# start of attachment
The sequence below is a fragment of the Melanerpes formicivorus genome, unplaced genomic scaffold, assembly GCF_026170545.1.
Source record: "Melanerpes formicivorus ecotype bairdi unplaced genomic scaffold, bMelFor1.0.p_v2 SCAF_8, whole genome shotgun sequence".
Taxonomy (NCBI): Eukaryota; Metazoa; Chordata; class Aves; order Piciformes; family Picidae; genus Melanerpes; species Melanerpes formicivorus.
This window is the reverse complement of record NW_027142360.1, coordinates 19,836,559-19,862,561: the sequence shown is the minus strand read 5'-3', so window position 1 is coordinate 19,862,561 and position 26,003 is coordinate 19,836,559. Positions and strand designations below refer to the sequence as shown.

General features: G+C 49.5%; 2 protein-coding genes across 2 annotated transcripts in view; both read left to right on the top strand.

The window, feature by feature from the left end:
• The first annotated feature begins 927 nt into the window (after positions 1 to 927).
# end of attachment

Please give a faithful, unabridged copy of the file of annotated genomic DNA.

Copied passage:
The sequence below is a fragment of the Melanerpes formicivorus genome, unplaced genomic scaffold, assembly GCF_026170545.1.
Source record: "Melanerpes formicivorus ecotype bairdi unplaced genomic scaffold, bMelFor1.0.p_v2 SCAF_8, whole genome shotgun sequence".
Taxonomy (NCBI): Eukaryota; Metazoa; Chordata; class Aves; order Piciformes; family Picidae; genus Melanerpes; species Melanerpes formicivorus.
This window is the reverse complement of record NW_027142360.1, coordinates 19,836,559-19,862,561: the sequence shown is the minus strand read 5'-3', so window position 1 is coordinate 19,862,561 and position 26,003 is coordinate 19,836,559. Positions and strand designations below refer to the sequence as shown.

General features: G+C 49.5%; 2 protein-coding genes across 2 annotated transcripts in view; both read left to right on the top strand.

The window, feature by feature from the left end:
• The first annotated feature begins 927 nt into the window (after positions 1 to 927).